Photo by Charleston Surfrider.

4. Budget for sustainable items to use, such as to-go ware and swag items 

  • Most event waste is produced through food and drink waste, swag, and signage. Depending on the size of your event and the type of event, figuring out the total number of upfront costs for sustainable items is important. This will immediately guide your sponsorship request if you need help offsetting the cost. Use the Surfrider Foundation “Ocean Friendly Foodware Guide” to help find sustainable to-go products. When purchasing event swag, support companies that are single-use plastic free and purchase useful and reusable items! Quality over quantity. 

5. Find vendors and sponsors who use low-waste items

  • For food items or donations, think about using food that doesn’t require all the kitchenware and is easy to eat on the go. Talk to local restaurants and catering companies about their menu and help create low-waste food options. At the FBWC, we worked with local restaurants to donate wraps in wax paper, sandwiches in bulk, taco bars that only required a plate, and lots of pizza! 

6. Establish one waste station at the event, clearly advertise location, and properly staff waste station

  • If your event is big, you might need several waste stations, but the bottom line is that you need to establish if people have waste, they need to either take it to your waste station or pack it in, pack it out. Don’t put random trash bins and recycling bins around your event if you actually want to properly recycle. Your waste station(s) should include all applicable waste streams (e.g. compost/recycling/landfill) located directly next to one another. Each waste stream should be clearly and consistently labeled, and ideally color-coded to make it easy for event attendees to properly discard their waste. It’s highly recommended that you staff your waste station throughout the entire event so education can occur, not contamination. Use this opportunity to educate people about the importance of low-waste events or to simply explain what you can and can’t recover. Every food scrap counts! PC_ Folly Beach Wahine Classic(2)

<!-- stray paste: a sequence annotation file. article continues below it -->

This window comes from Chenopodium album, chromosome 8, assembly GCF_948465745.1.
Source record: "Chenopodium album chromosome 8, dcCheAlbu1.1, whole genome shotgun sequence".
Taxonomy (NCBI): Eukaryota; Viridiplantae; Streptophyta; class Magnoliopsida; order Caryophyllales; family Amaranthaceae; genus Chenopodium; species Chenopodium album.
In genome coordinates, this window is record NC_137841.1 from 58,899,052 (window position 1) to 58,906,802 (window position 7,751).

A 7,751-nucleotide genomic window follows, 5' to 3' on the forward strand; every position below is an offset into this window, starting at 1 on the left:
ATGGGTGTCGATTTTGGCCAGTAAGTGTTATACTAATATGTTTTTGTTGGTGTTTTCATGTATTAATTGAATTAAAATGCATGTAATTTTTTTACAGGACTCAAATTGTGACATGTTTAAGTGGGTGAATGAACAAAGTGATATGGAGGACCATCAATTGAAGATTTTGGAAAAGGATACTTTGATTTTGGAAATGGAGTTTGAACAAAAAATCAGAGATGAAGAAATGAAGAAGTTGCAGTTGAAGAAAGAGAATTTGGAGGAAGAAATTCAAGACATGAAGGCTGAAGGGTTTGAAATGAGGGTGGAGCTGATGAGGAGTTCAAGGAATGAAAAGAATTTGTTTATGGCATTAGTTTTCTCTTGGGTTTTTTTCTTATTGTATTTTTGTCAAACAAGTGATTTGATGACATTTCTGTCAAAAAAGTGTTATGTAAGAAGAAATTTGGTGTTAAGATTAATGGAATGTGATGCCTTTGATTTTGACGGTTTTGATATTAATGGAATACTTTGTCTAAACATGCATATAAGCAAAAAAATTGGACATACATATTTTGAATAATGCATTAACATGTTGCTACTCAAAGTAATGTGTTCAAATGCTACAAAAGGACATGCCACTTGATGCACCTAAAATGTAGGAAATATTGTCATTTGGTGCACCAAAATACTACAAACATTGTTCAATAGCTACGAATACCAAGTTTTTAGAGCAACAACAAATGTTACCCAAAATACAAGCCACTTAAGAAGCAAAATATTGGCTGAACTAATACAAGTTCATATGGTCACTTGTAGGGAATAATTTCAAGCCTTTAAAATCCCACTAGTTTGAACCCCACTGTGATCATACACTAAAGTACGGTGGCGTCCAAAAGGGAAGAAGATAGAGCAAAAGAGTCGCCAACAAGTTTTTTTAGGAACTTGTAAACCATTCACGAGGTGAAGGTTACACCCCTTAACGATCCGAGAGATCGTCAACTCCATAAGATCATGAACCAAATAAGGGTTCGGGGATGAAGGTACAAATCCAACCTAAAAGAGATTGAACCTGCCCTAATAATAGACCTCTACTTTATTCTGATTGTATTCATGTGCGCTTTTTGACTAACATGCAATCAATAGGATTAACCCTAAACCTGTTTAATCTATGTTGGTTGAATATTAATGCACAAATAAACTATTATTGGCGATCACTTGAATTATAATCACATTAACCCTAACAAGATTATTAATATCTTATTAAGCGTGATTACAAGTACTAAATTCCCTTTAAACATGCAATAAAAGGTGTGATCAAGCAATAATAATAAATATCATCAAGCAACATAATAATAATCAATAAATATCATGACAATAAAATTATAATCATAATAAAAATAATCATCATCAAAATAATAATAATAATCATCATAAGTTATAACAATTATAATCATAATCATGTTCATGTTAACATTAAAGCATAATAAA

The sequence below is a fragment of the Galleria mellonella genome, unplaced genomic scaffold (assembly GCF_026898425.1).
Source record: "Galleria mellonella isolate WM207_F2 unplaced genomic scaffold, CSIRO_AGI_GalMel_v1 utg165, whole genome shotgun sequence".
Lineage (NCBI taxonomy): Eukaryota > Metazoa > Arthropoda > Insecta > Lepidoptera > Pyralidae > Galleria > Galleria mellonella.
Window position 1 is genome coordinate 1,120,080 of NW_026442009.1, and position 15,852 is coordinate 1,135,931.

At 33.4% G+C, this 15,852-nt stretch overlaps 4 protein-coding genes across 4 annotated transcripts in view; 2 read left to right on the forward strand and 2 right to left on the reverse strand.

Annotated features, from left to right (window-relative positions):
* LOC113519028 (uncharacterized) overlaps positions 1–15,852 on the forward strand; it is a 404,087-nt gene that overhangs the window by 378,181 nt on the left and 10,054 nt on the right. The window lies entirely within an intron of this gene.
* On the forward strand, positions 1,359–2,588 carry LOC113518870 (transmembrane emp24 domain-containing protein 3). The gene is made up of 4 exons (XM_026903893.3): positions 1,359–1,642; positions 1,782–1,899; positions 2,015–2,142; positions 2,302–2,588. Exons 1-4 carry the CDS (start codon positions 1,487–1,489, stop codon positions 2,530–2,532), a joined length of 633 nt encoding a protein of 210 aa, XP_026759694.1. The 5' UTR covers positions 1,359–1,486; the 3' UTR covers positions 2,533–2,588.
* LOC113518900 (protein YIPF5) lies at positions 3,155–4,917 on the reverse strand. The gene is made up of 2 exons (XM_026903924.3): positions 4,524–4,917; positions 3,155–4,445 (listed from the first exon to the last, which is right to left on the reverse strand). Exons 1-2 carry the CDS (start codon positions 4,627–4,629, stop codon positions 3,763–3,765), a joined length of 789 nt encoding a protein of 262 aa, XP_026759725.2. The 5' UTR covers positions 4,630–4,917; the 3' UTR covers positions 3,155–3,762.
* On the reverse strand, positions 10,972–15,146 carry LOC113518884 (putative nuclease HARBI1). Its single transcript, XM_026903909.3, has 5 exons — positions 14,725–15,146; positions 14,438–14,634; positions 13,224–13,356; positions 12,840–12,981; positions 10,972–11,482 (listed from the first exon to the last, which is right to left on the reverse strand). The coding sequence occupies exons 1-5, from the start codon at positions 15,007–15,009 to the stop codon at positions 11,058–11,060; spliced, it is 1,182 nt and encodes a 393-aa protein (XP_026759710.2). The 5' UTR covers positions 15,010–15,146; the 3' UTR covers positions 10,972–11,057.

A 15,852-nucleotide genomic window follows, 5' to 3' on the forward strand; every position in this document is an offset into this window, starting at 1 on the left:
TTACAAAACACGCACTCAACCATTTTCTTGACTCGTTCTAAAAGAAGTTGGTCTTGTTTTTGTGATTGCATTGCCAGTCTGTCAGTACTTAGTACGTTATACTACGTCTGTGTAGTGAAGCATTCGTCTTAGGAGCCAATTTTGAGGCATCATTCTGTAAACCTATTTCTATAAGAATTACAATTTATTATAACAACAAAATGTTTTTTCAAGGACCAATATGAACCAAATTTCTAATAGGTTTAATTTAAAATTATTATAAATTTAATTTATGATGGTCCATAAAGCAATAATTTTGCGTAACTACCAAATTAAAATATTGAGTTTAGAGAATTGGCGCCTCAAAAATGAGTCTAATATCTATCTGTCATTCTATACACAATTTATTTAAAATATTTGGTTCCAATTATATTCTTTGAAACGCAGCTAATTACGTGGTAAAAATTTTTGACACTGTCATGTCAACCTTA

Photo by Folly Beach Wahine Classic. 

7. Lastly, thank the event coordinator and your sponsors for taking the low-waste leap. 

As for this year’s FBWC, 91% of the waste generated from the event was diverted from the landfill! A special shout out to the FBWC planning committee for prioritizing sustainability, to Keep Charleston Beautiful for supplying the composting hauling service, and lastly to the Charleston Chapter Executive Committee and volunteers, thank you for your commitment to our event sustainability goal. PC_ Harold Bjork

Photo by Harold Bjork.

To all the Wahines out there, keep surfing, keep inspiring, and continue to protect what you love!  PC_

Photo by Rittenhouse Photography.

Photos by Folly Beach Wahine Classic, Folly Beach Wahine Classic, Franziska Lewis, Charleston Surfrider, Folly Beach Wahine Classic, Harold Bjork, and Rittenhouse Photography. Thank you!